Welcome to the Cutting (& Stitching) Edge, where we showcase people whose embroidered creativity is fresh and new!
Annalisa Bollini is a Freelance Illustrator based in Turin, Italy. I first discovered Annalisa’s work over on Instagram where she has gained a huge and well-deserved following. It was a pleasure to interview her and learn more about the inspiration behind her illustrative story-telling textiles.
How did your technique evolve?
When I studied at the Milwaukee Institute of Art and Design in the USA I remembered the deep “art and craft” culture I found there. It was so widespread and popular that the art supplies shops were full of everything you could imagine to create everything you wanted from scratch. Experimenting was natural and so easy that for the first time, I ended up using a thread in one of my illustration projects.
Threads have been part of my life since I was a child because my mom was used to making quite a lot of wool sweaters by knitting and I’ve spent hours looking at her fast hands that magically transformed threads in clothing. So the choice of learning the basics of embroidery to illustrate stories has come quite easily.
Working with embroidery is always a discovery for me because every stitch and every thread has a particular graphic potentiality and it’s always exciting to find and combine every single element in order to create the right outlines and the perfect filling.
The possibilities are quite endless because embroidery is a never-ending source of innovation and it’s also very suitable for mixing different techniques, like collage and painting.
Where do you think your creativity is taking you?
Personally, I think creativity is a way to really know who you are and I hope my creativity is always going to take myself to a next level of consciousness in order to continue expressing my inner universe in the most honest way possible.
What other artists inspire you?
I take inspiration from artists who work with different mediums. I find Pascal Monteil’s embroideries so fascinating because they can tell complex stories and they are so dense of colours and use thick wool threads that seem like paintings.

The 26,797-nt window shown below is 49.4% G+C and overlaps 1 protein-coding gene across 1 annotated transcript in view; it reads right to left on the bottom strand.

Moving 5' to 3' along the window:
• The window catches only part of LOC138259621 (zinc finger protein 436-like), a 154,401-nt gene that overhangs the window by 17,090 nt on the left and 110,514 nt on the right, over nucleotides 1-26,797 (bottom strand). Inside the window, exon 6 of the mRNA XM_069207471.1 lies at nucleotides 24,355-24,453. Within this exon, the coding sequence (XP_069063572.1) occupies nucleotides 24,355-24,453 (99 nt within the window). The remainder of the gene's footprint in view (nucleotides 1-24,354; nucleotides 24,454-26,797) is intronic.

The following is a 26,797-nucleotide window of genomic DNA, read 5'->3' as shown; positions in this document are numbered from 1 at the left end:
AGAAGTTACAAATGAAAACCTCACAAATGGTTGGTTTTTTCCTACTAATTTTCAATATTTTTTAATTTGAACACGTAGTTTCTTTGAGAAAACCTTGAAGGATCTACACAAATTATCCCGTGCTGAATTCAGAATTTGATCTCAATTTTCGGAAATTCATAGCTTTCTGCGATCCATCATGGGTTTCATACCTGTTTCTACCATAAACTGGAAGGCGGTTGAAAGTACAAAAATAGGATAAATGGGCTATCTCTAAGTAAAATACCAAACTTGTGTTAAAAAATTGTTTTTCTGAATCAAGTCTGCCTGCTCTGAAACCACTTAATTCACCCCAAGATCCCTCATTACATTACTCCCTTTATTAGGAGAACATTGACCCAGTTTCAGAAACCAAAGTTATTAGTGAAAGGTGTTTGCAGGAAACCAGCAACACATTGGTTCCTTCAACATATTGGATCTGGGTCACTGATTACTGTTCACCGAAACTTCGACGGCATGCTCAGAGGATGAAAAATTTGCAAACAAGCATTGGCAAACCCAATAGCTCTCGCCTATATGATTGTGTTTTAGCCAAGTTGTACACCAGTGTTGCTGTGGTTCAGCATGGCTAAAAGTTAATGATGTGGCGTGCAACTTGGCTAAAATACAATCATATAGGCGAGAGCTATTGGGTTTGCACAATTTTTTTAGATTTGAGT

Rasa Vil’s masks are so magical and poetic that they seem to come from afar or ready to be worn on a different planet.
I love Marion Fayolle’s illustrations because they are visual poems full of life and surrealism and I’m always looking forward to seeing which new world the duo Icinori is able to realise.
What is your favourite tool to use in your practice?
An embroidery hoop is a necessary tool in my practice, it’s indispensable to be fast and to maintain the canvas stretched.
But I think my favourite tool are scissors, the stork ones. They are a traditional embroidery tool but I used them to cut the pieces of paper I glue on the canvas. They have the perfect shape and they are manageable enough to obtain very tiny pieces.
Can you share one creative tip with our readers?
Even if you usually work digitally try to also work manually, maybe during the planning stage, because I’m truly convinced that tools and mediums can always suggest something new to the hands. There’s a kind of strange communication between them and you can always learn something unexpected through your hands So my tip is: get your hands dirty!
That last piece of advice by Annalisa is what resonates with me the most. Using your traditional tools and using your hands is such an informative part of the creative process and is important even for those working digitally. The tactile nature of these tools is what helps to inform the process of creation, and connects us to an almost primal way of working.
It is incredible to see an artist pushing the boundaries of textile creation, combining formal training in illustration with multiple different mediums and materials – it is this experimentation that really gives life to Annalisa’s work. There are always new things to create and discover when you are completely open to new tools.
You can follow Annalisa on Instagram, and shop her creations over on her Etsy Page.